Computers, Phones, and the Internet: Domesticating Information Technology

By Robert Kraut; Malcolm Brynin et al. | Go to book overview
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9
Designing the Family Portal
for Home Networking

Alladi Venkatesh

Steven Chen

Victor M. Gonzalez

The use of information technology at home is a promising area of inquiry among scholars and practitioners (Kraut, Mukhopadhyay, Szczypula, Kiesler & Scherlis, 1999; Frolich & Kraut, 2002; Harper, 2002; Lally, 2002; Turow & Kavanaugh, 2003). Since 2001, products such as home Internet appliances, intelligent refrigerators, and WebTV consoles have been released into the market with much promise but somewhat limited success (Bergmann, 2000; Edwards, Weintraub, Irene & Reinhardt, 2003). Despite slow adoption of these homeoriented technologies, commercial interest in introducing information technologies into the home is quite intense. This study reports preliminary findings on ways that the Internet and computer technology could be integrated into family life. We used a prototype that we called the family portal as a tool to help families explore the usability and applicability of information technology at home. The prototype helped us materialize the concept and define a focal point on which to base our discussion with families. This exercise resulted in findings that we believe clarify the role of information technology in servicing the needs of the home.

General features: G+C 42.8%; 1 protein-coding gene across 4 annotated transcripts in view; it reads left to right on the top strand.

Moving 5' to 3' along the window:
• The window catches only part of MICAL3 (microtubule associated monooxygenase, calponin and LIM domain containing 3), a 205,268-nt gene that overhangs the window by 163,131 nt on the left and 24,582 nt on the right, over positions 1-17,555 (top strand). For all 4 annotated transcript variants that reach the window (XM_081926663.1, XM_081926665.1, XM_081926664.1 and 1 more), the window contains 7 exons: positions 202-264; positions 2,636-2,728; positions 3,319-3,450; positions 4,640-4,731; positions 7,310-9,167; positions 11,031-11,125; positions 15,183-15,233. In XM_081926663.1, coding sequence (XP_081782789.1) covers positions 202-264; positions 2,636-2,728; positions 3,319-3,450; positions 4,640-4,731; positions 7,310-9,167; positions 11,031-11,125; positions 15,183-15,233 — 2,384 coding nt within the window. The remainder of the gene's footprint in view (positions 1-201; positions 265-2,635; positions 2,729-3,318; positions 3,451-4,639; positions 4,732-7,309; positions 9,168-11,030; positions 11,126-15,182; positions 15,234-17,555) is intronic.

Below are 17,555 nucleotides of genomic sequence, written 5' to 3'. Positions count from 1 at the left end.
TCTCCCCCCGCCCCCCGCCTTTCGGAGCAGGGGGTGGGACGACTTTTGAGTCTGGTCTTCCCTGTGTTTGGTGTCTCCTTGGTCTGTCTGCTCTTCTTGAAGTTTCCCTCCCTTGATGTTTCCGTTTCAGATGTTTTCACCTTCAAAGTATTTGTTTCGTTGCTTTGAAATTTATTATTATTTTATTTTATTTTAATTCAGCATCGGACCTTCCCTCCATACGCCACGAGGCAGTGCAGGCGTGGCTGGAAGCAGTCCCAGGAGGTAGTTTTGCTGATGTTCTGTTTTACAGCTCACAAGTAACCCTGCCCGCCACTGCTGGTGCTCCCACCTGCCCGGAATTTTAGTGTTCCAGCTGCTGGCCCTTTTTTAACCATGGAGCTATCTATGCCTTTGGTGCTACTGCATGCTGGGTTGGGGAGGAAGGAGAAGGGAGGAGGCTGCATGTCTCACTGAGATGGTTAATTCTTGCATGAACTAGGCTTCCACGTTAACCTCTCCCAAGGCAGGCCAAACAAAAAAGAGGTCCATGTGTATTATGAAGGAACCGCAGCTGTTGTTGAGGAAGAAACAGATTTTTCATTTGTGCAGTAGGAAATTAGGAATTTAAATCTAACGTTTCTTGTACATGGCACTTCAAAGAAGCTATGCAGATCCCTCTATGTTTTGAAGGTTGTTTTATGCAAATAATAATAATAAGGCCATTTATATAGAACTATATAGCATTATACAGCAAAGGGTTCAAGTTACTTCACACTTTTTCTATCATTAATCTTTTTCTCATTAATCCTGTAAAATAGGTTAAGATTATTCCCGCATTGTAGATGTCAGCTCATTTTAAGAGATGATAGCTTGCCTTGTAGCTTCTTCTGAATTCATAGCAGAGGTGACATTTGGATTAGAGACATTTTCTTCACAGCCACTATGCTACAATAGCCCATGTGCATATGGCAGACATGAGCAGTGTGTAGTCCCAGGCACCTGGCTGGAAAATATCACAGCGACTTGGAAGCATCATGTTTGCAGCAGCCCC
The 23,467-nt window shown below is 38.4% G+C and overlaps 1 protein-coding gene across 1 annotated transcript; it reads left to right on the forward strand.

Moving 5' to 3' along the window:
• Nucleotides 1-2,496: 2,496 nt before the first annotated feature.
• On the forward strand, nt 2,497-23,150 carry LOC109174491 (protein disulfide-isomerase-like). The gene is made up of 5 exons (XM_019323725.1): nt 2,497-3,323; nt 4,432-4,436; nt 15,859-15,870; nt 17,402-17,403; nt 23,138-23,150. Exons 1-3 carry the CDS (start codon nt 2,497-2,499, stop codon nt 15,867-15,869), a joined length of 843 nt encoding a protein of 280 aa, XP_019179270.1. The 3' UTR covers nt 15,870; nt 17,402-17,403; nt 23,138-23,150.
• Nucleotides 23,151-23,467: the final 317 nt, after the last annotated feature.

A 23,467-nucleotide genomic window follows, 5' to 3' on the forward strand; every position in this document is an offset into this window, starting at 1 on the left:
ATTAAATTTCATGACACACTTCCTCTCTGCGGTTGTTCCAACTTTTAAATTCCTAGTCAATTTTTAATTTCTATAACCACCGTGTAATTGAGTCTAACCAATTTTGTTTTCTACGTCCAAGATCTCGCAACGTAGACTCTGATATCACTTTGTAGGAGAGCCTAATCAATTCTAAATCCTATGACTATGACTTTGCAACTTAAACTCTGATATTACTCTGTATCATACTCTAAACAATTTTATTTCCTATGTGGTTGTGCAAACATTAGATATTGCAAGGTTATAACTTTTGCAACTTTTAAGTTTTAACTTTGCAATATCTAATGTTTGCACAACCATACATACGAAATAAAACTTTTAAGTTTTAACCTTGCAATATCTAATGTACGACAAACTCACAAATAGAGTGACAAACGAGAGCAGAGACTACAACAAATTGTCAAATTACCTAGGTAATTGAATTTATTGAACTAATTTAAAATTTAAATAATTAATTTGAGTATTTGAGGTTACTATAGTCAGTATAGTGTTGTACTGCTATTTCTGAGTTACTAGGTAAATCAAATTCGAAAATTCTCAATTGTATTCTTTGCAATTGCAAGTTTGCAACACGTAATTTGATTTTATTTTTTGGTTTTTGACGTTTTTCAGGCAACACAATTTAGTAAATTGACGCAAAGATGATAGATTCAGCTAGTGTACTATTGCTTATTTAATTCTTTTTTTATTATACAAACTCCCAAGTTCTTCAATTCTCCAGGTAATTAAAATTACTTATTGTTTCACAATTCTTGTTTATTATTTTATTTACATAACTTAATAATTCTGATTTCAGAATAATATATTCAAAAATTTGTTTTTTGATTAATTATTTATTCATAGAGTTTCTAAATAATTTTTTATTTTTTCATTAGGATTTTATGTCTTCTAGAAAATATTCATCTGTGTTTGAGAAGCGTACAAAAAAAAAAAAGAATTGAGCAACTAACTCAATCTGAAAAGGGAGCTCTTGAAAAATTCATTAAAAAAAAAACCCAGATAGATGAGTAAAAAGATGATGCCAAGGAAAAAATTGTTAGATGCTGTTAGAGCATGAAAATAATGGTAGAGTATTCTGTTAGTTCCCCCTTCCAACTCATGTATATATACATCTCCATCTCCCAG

Background and Study Purpose

With the widespread diffusion of the Internet, there is a growing sense of its indispensability among its many users (Kiesler, 1997; Hoffman, Novak, & Venkatesh, 2004). There is also increasing use of the home computer as a link between the home and external networks, such as workplace, schools, health organizations, and commercial sites (Papert, 1996; Neibauer 1999; Magid, 2000; Ruhling, 2000; Venkatesh, Kruse, & Shih, 2003). As the computer technology diffuses and becomes gradually domesticated (Harper, 2000; Cummings & Kraut, 2002), we need to supplement traditional evaluation metrics, such as productivity and efficiency, with those that take into consideration aesthetics, convenience, family dynamics, and the social and emotional needs of household members (Di Leanardo, 1987; Frohlich & Kraut, 2002; Livingstone, 2003; Turow & Nir, 2003). Thus, the home setting affords an opportunity for a unique form of design, which considers the perspective of family members and goes beyond a mere utilitarian point of view.

In this chapter, we describe how we designed an information infrastructure that uses Internet

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Computers, Phones, and the Internet: Domesticating Information Technology
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